Hledan

Hledan

Hledan
Half it is graveyard; half it is park
A frequented ground for mothers
Searching for their lost sons;
A place where one gets haunted
Like in the wild jungles;
A small forest grove
Thirsting for Paukharavassa* clouds;
Naked footsteps everywhere in sight.
Alongside the tearful fence
Of the city lightly adorned
And on its streets prone to itching sensations
Gandhi, the beggar,
Sang songs that knew no titles
And lost his begging bowl;
Where Dr.Rizal, another beggar,
Lost his begging bowl too.
It’s a neighborhood of prisoners
Where morning is yet to come.
A farming ground
Where the fist blows bubble
Of cultivators who cannot reap their own fruits
A drying ground
Where tender fruits have to fall down.
There lie the arm muscles of our elder sister
That scratched the 40 years-old bed of injustice
At the cost of flesh and blood.
There lies the wailing cry
Of our little sister
That finally turned into simple tears
While asking for the lung of the devils.
There lie the frost-bitten flowers
Which could not bloom on their own branch.
There lie the arm bones of the storms
Spawned with cerebrospinal fluid
Of the patients still bewitched.
There lie the flames
Under Ko Ba Hein’s “beats of the horse-hoof”*
But whose blood has been sucked out.
There lie the sleepless tattered bags
Which neglected their own lives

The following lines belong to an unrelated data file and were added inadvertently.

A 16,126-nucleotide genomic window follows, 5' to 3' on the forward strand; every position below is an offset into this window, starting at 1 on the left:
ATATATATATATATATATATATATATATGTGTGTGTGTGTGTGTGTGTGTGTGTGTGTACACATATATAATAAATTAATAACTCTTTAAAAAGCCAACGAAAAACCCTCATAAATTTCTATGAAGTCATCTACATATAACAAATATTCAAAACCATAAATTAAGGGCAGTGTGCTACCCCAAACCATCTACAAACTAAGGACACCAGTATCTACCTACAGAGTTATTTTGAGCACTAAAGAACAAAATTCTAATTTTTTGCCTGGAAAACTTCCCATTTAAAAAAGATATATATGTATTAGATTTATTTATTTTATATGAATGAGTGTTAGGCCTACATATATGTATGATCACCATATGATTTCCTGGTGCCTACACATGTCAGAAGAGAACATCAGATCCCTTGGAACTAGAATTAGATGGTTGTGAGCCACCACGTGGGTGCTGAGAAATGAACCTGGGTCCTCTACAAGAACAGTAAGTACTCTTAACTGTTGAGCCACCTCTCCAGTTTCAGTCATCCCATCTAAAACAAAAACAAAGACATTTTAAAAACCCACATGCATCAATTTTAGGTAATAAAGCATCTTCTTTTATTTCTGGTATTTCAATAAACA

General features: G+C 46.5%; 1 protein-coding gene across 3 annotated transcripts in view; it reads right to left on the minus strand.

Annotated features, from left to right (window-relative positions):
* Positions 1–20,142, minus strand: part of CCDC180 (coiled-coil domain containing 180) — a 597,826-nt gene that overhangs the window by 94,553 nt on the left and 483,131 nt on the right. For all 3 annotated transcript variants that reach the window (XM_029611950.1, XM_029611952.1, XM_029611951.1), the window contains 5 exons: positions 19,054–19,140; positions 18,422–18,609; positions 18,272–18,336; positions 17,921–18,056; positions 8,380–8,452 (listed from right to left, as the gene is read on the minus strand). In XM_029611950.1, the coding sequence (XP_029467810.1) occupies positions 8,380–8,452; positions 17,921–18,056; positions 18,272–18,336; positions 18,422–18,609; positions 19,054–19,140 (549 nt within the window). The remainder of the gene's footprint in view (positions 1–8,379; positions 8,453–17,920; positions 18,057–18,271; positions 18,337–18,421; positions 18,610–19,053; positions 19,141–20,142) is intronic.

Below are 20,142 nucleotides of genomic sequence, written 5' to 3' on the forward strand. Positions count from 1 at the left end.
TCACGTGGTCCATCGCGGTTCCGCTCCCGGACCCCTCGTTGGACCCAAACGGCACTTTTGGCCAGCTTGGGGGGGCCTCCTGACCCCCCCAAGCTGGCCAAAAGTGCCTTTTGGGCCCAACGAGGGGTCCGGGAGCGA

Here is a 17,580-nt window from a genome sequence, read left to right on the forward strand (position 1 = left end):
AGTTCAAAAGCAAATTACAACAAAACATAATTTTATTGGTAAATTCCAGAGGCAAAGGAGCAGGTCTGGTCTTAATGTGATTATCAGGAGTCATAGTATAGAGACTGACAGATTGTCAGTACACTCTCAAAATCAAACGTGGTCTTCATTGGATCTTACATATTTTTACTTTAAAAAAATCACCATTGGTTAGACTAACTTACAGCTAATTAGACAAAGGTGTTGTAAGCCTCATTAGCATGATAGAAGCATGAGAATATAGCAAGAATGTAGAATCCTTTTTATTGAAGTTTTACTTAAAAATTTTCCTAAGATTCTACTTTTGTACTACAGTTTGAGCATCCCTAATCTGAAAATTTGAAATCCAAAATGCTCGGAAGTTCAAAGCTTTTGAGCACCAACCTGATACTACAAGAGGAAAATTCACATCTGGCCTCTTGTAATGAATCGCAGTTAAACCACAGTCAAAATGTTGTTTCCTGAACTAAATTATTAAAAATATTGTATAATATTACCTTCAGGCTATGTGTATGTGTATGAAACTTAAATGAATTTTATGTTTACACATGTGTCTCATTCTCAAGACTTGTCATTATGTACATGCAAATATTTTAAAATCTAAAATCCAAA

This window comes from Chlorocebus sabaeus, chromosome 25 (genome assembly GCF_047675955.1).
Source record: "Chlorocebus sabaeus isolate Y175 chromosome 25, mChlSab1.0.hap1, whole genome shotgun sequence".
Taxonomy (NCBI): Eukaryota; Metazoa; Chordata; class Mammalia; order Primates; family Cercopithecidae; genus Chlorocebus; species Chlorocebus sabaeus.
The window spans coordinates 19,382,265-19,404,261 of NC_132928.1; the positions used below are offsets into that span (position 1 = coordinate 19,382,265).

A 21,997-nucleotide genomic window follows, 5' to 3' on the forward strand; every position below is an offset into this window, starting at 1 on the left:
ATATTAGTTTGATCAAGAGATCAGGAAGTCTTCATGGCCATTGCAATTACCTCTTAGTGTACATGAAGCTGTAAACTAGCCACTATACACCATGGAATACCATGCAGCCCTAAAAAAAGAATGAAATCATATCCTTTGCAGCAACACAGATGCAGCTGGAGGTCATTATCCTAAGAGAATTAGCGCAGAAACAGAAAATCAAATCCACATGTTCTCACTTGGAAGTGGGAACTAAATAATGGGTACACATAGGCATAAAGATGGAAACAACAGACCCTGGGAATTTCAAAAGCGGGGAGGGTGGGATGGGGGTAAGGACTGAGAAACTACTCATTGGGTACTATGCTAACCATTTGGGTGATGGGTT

While searching for the remains of several others.
Yes, there is.
A lone man becomes an easy target
Of the bullets by the hunting dogs.
A piece of flag
Becoming a piece of bandage
That stops the blood.
A piece of scarf
Becoming a piece of flag stained with blood.
It’s a ring of yellow color
Of the vile weather
That drinks the wine
Fermented with rose-chestnuts flowers.
There have the drum beats
On our skins
Also toddling music rhythms
Dancing to the drum beats in delirium
The rhythms and drum beats
Staggering but collapsing
The rhythms and drum beats
And the eerie lights frightened
Once the night starts to howl
Out of the sweat pores of the streets
The dark’s graveyard starts to crawl up
The dark’s graveyard
Crawling up!
Notes
*The legendary rain in Buddha’s time that pours down in times of drought and famine—the rain that did not wet those who did not desire it.
*This refers to Ko Ba Hein, a student activist in British rule of Burma, who once claimed that the British government’s crackdown on protests would “let the fire be ablaze in the entire country by one beat of the horse-hoof.”

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